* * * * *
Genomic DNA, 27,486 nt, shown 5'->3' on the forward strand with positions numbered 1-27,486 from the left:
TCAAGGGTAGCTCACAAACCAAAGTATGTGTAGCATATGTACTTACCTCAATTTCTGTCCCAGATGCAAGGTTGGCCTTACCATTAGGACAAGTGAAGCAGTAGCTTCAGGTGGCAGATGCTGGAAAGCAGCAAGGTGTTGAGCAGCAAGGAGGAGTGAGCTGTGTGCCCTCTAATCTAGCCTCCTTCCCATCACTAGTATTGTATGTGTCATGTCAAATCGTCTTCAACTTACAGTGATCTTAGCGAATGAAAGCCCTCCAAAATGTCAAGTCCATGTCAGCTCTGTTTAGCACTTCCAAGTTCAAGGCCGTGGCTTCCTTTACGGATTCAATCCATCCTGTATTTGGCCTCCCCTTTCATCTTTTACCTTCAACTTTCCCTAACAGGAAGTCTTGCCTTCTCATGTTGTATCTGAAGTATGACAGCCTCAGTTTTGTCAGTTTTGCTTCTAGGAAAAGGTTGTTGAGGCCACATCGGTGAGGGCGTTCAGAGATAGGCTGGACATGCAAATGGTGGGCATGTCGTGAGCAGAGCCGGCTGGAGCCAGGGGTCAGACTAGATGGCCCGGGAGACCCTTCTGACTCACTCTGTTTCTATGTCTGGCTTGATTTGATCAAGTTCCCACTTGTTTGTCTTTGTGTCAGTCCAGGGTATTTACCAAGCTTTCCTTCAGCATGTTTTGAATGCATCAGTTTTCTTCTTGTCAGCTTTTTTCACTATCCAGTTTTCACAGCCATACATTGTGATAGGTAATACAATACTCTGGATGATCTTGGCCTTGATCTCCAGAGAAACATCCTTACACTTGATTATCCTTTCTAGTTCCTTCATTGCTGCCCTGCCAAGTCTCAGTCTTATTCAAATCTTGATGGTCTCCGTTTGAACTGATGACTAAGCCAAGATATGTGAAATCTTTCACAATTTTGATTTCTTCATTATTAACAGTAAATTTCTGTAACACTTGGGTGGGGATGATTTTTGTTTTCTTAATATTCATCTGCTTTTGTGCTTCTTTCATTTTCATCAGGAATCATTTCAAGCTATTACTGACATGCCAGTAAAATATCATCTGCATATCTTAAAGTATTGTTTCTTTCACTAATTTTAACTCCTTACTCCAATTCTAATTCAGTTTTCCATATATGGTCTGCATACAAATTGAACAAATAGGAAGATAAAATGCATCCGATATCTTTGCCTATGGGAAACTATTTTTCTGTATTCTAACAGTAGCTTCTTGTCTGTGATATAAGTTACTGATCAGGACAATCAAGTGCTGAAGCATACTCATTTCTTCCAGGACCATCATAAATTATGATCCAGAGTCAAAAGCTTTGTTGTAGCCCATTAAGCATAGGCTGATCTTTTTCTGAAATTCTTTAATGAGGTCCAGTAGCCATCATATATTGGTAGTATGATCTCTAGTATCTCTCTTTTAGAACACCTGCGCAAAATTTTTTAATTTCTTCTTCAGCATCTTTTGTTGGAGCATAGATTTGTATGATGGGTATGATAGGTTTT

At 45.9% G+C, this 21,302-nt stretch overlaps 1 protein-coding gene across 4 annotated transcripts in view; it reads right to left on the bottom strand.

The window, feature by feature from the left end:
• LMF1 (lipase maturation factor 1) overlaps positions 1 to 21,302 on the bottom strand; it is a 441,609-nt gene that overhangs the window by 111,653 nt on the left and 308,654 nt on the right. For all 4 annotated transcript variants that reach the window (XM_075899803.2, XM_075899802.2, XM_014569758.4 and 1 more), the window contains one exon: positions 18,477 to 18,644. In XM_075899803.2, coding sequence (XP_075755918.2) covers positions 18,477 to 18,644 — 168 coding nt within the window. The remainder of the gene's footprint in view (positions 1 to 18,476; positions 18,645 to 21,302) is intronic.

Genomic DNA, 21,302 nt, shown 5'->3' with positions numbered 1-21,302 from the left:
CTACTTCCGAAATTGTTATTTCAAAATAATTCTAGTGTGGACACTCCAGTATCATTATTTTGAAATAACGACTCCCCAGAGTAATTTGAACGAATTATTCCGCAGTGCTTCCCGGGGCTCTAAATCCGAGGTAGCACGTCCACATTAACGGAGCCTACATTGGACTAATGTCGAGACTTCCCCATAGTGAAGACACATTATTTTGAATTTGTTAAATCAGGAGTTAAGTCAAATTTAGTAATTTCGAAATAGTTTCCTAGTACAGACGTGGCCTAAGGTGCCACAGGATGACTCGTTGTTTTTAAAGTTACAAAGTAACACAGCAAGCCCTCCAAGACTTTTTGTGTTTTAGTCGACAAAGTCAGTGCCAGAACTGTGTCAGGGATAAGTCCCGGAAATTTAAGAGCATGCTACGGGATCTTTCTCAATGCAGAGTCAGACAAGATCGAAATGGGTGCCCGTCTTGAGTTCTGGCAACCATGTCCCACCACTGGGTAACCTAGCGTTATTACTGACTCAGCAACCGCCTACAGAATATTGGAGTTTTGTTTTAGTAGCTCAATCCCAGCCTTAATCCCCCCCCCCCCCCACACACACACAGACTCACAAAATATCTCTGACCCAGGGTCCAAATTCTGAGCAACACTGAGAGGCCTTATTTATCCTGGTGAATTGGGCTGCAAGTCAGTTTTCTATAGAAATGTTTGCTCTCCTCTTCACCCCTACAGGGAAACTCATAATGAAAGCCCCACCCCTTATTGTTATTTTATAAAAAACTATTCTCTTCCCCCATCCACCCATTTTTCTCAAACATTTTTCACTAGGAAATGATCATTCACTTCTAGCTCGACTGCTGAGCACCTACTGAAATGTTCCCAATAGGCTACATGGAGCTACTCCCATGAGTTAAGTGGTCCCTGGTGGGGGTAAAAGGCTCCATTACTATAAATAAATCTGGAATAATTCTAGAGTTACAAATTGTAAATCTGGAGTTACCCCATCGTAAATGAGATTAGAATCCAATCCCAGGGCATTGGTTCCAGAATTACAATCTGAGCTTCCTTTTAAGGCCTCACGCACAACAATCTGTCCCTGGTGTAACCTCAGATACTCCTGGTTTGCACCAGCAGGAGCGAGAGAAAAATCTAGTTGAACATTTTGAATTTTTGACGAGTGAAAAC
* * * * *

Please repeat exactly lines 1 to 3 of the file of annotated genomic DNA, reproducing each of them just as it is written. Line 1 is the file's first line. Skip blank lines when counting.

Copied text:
Genomic DNA, 27,486 nt, shown 5'->3' on the forward strand with positions numbered 1-27,486 from the left:
TCAAGGGTAGCTCACAAACCAAAGTATGTGTAGCATATGTACTTACCTCAATTTCTGTCCCAGATGCAAGGTTGGCCTTACCATTAGGACAAGTGAAGCAGTAGCTTCAGGTGGCAGATGCTGGAAAGCAGCAAGGTGTTGAGCAGCAAGGAGGAGTGAGCTGTGTGCCCTCTAATCTAGCCTCCTTCCCATCACTAGTATTGTATGTGTCATGTCAAATCGTCTTCAACTTACAGTGATCTTAGCGAATGAAAGCCCTCCAAAATGTCAAGTCCATGTCAGCTCTGTTTAGCACTTCCAAGTTCAAGGCCGTGGCTTCCTTTACGGATTCAATCCATCCTGTATTTGGCCTCCCCTTTCATCTTTTACCTTCAACTTTCCCTAACAGGAAGTCTTGCCTTCTCATGTTGTATCTGAAGTATGACAGCCTCAGTTTTGTCAGTTTTGCTTCTAGGAAAAGGTTGTTGAGGCCACATCGGTGAGGGCGTTCAGAGATAGGCTGGACATGCAAATGGTGGGCATGTCGTGAGCAGAGCCGGCTGGAGCCAGGGGTCAGACTAGATGGCCCGGGAGACCCTTCTGACTCACTCTGTTTCTATGTCTGGCTTGATTTGATCAAGTTCCCACTTGTTTGTCTTTGTGTCAGTCCAGGGTATTTACCAAGCTTTCCTTCAGCATGTTTTGAATGCATCAGTTTTCTTCTTGTCAGCTTTTTTCACTATCCAGTTTTCACAGCCATACATTGTGATAGGTAATACAATACTCTGGATGATCTTGGCCTTGATCTCCAGAGAAACATCCTTACACTTGATTATCCTTTCTAGTTCCTTCATTGCTGCCCTGCCAAGTCTCAGTCTTATTCAAATCTTGATGGTCTCCGTTTGAACTGATGACTAAGCCAAGATATGTGAAATCTTTCACAATTTTGATTTCTTCATTATTAACAGTAAATTTCTGTAACACTTGGGTGGGGATGATTTTTGTTTTCTTAATATTCATCTGCTTTTGTGCTTCTTTCATTTTCATCAGGAATCATTTCAAGCTATTACTGACATGCCAGTAAAATATCATCTGCATATCTTAAAGTATTGTTTCTTTCACTAATTTTAACTCCTTACTCCAATTCTAATTCAGTTTTCCATATATGGTCTGCATACAAATTGAACAAATAGGAAGATAAAATGCATCCGATATCTTTGCCTATGGGAAACTATTTTTCTGTATTCTAACAGTAGCTTCTTGTCTGTGATATAAGTTACTGATCAGGACAATCAAGTGCTGAAGCATACTCATTTCTTCCAGGACCATCATAAATTATGATCCAGAGTCAAAAGCTTTGTTGTAGCCCATTAAGCATAGGCTGATCTTTTTCTGAAATTCTTTAATGAGGTCCAGTAGCCATCATATATTGGTAGTATGATCTCTAGTATCTCTCTTTTAGAACACCTGCGCAAAATTTTTTAATTTCTTCTTCAGCATCTTTTGTTGGAGCATAGATTTGTATGATGGGTATGATAGGTTTT

At 45.9% G+C, this 21,302-nt stretch overlaps 1 protein-coding gene across 4 annotated transcripts in view; it reads right to left on the bottom strand.